Games can help fill the void created by the loss of a job, but the feelings of reward they create can sometimes get in the way of finding new employment.
Unemployment can be a very depressing experience. There are the obvious financial concerns it creates, the grind of searching for a new job - but not getting one - which can be damaging to anyone's self esteem, and suddenly all those hours in the day that need filling. Videogames, explains Roger Taylor in Issue 218 of The Escapist, can provide the perfect antidote to such grim straights:
[Videogames'] system of challenges and rewards, unique in media, at times approaches the feelings of day-to-day employment. Nabbing Mark Buehrle for a handful of iffy prospects? Felt just like getting promoted at my old movie theater gig. Leading the fiscally-troubled Florida Marlins to four consecutive World Series? Not all that dissimilar, neurochemically speaking, to helping save my department's budget when I worked for the Rutgers University newspaper. Baseball Mogul provided me with a sense of having done something with my day, a sense of progress and self-worth that the generally degrading and depressing job search just couldn't compete with.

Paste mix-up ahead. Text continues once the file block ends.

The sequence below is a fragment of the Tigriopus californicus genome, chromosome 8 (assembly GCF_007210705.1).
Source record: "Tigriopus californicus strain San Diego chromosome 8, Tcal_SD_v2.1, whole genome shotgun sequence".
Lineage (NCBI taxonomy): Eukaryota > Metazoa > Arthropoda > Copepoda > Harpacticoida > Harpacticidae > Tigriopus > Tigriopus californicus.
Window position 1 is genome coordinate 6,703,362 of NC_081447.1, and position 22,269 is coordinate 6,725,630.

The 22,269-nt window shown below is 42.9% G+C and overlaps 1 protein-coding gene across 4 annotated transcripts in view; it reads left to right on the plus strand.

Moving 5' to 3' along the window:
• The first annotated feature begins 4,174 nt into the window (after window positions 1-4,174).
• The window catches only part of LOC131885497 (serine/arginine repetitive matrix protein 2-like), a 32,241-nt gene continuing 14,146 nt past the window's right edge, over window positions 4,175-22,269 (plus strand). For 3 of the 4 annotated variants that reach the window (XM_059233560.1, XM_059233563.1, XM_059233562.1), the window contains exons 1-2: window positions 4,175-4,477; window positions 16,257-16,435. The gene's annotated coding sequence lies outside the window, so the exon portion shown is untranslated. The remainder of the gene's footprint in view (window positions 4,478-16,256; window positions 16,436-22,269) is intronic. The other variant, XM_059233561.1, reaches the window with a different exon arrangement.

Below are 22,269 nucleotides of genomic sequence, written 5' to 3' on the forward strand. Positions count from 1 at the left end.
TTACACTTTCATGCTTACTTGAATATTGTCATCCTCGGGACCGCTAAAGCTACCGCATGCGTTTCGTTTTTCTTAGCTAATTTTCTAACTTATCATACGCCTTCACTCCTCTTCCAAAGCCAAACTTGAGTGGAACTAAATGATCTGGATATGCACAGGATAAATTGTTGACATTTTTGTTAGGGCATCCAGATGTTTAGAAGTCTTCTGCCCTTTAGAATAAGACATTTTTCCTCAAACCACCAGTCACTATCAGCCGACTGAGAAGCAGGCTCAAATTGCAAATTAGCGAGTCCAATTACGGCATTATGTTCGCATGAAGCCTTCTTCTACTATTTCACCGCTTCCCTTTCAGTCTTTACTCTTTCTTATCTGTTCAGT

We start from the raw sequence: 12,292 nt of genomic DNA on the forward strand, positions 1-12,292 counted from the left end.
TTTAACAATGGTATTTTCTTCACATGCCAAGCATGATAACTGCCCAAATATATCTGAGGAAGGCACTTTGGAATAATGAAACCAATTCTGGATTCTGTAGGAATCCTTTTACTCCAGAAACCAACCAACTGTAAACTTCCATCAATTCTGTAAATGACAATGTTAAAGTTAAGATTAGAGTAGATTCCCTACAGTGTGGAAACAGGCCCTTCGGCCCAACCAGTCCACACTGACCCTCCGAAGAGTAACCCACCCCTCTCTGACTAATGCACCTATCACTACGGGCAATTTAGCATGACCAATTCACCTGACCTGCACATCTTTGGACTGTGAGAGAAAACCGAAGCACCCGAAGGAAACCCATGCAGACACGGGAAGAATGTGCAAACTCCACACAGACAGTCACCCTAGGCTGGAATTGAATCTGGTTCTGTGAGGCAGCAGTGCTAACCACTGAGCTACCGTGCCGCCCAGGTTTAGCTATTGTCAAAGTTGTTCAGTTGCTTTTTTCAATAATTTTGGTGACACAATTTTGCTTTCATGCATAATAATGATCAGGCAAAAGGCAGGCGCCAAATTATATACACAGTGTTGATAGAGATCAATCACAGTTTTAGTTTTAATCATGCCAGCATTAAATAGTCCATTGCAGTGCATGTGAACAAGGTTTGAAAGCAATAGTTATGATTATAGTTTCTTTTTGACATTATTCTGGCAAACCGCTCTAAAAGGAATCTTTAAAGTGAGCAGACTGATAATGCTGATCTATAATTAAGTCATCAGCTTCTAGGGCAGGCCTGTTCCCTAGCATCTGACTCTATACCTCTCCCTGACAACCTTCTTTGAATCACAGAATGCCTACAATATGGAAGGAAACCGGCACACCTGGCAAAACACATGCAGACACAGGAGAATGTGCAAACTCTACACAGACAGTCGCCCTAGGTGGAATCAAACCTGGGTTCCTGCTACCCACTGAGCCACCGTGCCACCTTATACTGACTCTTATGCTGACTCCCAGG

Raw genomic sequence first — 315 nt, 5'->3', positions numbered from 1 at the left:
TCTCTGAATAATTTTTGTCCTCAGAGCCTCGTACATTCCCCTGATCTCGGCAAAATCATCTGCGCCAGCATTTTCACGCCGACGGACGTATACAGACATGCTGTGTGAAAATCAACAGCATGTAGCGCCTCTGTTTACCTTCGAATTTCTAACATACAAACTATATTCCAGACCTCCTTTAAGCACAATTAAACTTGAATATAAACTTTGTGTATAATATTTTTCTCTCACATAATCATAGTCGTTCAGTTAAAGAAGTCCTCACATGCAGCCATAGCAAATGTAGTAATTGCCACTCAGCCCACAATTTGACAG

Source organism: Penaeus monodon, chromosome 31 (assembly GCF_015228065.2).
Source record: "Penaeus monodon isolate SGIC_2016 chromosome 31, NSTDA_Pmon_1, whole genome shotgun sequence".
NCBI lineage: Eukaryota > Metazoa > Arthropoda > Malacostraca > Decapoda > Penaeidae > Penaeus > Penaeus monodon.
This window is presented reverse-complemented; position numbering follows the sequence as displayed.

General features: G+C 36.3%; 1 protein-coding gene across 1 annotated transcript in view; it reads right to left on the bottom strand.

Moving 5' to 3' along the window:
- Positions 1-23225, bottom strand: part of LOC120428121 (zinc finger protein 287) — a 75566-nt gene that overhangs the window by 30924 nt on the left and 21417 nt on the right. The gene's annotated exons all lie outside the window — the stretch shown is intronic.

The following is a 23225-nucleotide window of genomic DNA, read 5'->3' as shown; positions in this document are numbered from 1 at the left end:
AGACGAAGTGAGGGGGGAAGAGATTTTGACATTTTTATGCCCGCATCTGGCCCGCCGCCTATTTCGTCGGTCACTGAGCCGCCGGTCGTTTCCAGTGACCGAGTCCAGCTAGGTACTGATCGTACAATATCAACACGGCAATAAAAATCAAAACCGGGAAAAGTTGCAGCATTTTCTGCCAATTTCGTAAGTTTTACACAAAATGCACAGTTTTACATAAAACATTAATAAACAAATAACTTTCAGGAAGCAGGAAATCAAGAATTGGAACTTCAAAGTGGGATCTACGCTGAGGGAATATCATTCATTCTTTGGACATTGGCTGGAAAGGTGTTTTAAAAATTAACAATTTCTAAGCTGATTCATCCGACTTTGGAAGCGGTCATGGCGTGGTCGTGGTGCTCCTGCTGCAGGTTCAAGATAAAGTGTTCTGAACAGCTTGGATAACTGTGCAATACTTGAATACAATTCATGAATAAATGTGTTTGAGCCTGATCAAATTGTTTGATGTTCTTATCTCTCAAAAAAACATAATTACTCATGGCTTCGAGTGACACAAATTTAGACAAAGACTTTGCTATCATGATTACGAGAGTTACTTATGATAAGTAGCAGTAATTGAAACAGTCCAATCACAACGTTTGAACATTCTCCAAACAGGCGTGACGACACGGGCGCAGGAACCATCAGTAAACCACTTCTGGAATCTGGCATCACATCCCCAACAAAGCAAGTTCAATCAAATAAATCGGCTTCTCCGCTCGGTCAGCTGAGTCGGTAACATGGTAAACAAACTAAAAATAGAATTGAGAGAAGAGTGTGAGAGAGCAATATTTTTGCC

The danger, of course, is taking too much solace in the feelings of success and comfort that gaming can provide. When I was laid off from a publishing job many years ago, I sought refuge in Morrowind. I couldn't deal with the unrelenting anxiety and anguish of being unemployed in the real world, so I spent my days raiding bandit caves, riding Silt Striders, and walking the streets of Balmora. I never quite go to the point that I fully abandoned the job search, but I certainly ignored it for a good while.
Read the rest of Playing Like It's My Job and let us know if gaming has ever helped you through some dark times.